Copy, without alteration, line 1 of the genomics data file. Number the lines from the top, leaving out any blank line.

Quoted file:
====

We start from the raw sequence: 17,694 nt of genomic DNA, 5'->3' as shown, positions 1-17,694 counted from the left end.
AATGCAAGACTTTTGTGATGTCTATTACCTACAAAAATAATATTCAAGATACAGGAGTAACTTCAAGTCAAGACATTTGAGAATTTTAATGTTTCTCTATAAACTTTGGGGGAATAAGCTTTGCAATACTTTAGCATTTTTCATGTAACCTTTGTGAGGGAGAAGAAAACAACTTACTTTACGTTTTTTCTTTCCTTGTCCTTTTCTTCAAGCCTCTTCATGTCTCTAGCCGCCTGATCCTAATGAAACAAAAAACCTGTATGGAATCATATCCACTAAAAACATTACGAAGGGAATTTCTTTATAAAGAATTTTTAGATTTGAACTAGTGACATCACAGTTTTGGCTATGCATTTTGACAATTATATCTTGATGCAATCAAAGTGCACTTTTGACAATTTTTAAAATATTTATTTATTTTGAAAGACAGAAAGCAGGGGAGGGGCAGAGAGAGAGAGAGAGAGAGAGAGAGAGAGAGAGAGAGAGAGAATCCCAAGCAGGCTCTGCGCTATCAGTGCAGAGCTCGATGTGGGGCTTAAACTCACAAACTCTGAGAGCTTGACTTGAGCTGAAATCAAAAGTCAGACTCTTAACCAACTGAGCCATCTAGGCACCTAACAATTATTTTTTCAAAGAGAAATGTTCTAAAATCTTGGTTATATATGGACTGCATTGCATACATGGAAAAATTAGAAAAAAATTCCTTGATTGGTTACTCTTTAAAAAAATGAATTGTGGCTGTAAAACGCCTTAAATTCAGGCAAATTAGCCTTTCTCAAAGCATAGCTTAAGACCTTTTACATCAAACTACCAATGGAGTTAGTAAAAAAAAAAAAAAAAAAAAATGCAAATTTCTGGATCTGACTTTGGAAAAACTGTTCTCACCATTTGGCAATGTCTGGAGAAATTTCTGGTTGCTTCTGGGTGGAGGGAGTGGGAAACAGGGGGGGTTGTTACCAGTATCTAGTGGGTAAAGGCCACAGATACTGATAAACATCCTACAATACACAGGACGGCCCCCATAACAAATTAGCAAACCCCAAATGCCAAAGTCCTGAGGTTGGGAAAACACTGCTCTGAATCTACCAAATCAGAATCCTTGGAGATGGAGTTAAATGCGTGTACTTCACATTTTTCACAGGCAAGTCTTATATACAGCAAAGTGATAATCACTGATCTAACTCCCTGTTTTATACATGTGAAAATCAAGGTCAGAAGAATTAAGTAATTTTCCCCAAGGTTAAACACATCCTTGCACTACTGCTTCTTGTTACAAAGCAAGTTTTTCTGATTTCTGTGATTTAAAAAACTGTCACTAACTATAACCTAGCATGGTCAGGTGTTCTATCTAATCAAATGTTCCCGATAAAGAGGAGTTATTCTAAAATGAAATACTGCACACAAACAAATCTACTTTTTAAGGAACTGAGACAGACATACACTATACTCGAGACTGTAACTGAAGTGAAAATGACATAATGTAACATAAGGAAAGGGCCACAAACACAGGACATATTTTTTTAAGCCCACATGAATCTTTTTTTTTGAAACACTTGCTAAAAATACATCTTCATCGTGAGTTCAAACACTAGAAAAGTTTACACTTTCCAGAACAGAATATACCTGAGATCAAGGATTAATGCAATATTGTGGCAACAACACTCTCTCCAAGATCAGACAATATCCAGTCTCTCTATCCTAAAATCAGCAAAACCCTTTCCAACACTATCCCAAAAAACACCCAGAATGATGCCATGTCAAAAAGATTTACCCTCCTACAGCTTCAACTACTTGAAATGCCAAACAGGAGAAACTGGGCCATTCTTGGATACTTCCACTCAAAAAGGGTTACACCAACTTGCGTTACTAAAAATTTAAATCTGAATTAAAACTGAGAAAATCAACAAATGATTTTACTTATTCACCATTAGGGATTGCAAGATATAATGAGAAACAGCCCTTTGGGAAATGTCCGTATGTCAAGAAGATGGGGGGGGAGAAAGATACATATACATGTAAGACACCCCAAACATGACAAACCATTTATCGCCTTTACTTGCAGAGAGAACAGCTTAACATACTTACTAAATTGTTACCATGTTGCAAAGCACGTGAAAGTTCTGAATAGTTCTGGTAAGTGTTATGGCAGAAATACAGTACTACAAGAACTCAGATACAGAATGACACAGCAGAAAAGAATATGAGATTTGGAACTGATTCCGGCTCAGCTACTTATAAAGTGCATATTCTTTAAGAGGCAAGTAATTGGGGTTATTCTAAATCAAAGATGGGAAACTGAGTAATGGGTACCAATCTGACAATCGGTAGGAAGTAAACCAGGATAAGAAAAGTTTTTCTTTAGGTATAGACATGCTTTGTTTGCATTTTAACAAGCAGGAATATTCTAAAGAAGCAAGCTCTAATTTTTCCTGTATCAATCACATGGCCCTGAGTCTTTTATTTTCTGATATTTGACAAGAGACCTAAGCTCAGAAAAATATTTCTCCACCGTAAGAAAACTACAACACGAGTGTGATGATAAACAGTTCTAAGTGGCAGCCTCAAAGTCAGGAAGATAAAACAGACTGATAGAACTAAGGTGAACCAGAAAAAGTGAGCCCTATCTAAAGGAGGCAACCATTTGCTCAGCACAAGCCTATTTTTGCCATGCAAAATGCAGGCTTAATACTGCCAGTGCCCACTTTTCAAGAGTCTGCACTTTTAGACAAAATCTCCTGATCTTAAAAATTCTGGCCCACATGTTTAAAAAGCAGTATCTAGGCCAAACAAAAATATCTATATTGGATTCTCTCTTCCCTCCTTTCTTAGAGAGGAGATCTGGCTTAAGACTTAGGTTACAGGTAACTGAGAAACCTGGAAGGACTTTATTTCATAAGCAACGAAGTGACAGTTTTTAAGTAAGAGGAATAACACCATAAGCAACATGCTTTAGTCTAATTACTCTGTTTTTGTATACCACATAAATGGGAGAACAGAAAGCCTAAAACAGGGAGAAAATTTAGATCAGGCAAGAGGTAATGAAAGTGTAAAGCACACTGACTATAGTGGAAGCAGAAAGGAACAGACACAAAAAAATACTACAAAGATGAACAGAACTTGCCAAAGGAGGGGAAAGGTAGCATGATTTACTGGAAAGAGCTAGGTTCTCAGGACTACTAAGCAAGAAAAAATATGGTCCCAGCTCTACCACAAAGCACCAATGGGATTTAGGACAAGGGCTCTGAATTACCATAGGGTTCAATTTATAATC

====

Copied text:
We start from the raw sequence: 17,694 nt of genomic DNA, 5'->3' as shown, positions 1-17,694 counted from the left end.